Cancer
Sinusitis
Common Causes of Death for Geriatrics
Heart Disease
Cancer
Stroke
Chronic Obstructive Pulmonary Disease
Pneumonia
Diabetes
Trauma
Medical + Trauma Conditions Superimposed on Each Other
Fall from dizziness or weakness
Recovery from hip fracture difficult because Osteoprosis. Wounds for Diabetes take longer to heal.
Do not remove Dentures
Unless they obstruct airway or interfere with ventilation when rescue breathing needed.
Geriatrics Patient Assessment Guidelines
environment unsafe?
introduce yourself + use patience
hearing/vision impairments
ABC’s + vital signs
multiple medications
elderly do not have flexibility or reserve
poor nutrition
thermoregulate cold all the time
memory + cognition impaired
skin fragile + tears easily
GEMS Diamond
Geriatric – impaired
Environment – hazardous
Medical Assessment – prescriptions, OTC
Social Assessment – help daily living
Pneumonia
inflammation infection of the lung from bacteria, viral or fungal causes.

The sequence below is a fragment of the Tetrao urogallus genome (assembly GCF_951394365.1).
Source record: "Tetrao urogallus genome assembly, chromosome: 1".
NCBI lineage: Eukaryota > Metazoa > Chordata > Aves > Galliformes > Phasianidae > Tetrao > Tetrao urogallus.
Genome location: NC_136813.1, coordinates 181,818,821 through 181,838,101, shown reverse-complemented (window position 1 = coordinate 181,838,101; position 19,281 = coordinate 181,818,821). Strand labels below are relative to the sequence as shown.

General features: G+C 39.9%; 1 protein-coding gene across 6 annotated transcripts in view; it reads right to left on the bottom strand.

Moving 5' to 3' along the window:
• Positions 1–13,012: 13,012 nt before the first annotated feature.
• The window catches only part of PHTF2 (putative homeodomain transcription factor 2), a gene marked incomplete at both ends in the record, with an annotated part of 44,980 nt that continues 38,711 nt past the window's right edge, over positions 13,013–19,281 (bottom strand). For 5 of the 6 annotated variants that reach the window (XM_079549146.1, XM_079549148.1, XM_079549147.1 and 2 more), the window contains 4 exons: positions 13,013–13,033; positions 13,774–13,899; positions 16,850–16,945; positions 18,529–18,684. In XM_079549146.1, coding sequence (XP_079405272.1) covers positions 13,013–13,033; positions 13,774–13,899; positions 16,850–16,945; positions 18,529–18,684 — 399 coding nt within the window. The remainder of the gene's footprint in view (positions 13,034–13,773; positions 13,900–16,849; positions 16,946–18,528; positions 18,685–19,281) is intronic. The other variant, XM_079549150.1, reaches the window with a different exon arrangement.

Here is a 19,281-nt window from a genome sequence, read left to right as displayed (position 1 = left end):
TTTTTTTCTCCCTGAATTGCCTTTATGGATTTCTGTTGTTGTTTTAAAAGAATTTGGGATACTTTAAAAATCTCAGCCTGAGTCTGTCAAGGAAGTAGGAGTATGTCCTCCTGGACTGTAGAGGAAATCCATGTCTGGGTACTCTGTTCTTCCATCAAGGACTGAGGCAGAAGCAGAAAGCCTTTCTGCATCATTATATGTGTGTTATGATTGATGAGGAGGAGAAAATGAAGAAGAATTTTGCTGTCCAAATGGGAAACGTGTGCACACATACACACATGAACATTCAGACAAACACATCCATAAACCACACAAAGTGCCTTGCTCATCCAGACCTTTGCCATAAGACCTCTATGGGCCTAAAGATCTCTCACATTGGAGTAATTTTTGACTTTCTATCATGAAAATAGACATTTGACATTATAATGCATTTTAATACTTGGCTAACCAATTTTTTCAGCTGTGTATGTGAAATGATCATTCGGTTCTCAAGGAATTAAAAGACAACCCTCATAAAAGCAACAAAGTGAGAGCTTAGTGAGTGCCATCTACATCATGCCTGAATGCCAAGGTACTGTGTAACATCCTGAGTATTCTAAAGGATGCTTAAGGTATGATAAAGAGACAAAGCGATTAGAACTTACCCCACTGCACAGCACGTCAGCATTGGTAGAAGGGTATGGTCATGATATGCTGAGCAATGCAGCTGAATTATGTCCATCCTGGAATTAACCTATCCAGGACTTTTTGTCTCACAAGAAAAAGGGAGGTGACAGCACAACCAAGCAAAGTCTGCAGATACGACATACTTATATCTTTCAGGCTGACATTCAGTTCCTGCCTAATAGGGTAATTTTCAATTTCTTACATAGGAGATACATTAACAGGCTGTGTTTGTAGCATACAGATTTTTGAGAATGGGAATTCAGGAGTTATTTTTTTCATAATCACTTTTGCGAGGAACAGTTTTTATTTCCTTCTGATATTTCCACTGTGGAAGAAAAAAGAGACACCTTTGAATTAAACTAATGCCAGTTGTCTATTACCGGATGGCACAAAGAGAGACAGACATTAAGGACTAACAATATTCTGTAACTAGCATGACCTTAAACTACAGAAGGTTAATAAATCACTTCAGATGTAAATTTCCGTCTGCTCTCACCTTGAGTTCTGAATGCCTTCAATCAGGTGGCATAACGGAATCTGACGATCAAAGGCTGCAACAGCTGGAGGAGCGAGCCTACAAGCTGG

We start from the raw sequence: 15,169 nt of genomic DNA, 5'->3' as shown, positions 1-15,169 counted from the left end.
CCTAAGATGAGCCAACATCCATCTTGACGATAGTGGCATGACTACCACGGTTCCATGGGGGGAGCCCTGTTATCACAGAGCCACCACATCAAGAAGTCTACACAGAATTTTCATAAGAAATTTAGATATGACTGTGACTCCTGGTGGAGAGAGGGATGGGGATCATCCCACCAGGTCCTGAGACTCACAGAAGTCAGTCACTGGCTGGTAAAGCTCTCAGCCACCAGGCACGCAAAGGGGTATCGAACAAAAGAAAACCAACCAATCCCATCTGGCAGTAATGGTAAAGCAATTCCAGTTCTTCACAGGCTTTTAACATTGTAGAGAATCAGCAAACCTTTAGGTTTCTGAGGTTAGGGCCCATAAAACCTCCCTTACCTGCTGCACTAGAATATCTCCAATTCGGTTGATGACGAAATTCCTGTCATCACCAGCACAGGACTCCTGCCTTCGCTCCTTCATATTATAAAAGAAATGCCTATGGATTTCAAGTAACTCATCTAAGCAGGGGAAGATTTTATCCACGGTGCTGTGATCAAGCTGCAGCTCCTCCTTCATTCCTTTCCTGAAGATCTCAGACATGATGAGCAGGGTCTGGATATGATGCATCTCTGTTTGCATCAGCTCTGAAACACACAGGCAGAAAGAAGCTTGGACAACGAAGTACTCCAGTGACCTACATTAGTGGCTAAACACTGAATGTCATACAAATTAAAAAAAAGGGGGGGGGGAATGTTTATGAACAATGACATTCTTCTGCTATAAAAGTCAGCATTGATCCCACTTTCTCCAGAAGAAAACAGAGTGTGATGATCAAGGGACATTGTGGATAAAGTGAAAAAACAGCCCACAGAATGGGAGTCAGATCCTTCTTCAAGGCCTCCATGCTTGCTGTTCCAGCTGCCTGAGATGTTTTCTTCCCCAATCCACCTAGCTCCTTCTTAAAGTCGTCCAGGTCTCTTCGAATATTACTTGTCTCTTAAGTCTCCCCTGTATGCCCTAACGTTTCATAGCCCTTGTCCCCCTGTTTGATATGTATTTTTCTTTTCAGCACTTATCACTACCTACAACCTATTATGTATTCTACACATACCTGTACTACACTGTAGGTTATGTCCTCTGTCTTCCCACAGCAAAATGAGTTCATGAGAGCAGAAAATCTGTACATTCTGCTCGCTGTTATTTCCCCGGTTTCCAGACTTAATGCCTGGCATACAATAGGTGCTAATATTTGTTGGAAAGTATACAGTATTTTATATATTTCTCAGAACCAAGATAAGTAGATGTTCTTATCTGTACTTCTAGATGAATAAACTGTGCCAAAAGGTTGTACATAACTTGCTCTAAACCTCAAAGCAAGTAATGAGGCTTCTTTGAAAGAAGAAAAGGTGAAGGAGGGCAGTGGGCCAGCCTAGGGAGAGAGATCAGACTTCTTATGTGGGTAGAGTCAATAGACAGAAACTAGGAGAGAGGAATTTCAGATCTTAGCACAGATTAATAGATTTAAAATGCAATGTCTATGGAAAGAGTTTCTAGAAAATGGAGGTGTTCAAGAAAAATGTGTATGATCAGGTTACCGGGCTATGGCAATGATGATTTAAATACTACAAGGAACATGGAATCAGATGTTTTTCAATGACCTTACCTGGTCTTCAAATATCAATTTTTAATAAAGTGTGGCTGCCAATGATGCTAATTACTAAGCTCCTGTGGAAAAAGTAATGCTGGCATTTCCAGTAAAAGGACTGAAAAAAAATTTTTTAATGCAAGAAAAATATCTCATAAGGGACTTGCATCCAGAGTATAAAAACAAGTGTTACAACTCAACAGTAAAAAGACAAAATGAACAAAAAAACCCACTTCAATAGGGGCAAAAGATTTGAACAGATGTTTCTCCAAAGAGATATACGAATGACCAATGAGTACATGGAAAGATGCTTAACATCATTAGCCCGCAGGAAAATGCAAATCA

Older People
hobbies or activités are healthy + vital
(L) side heart failure
fluid backs up in lungs
short of breath
(R) side heart failure
fluid backs up in body
peripheral edema or swelling tissue
Heart Failure Signs
hypertension – high BP
coronary artery disease
atrial fibrillation – atria no longer contract normally
Heart Attack Signs
dyspnea or SOB, nausea/vomiting, weak/dizziness, syncope/fainting, fatigue
diaphoresis – sweating
pale, cyanosis, mottled skin, decreased breathing sounds, peripheral edema – swelling
Silent Heart Attack
no symptoms
usually in women + people with diabetes
Stroke
Leading cause of death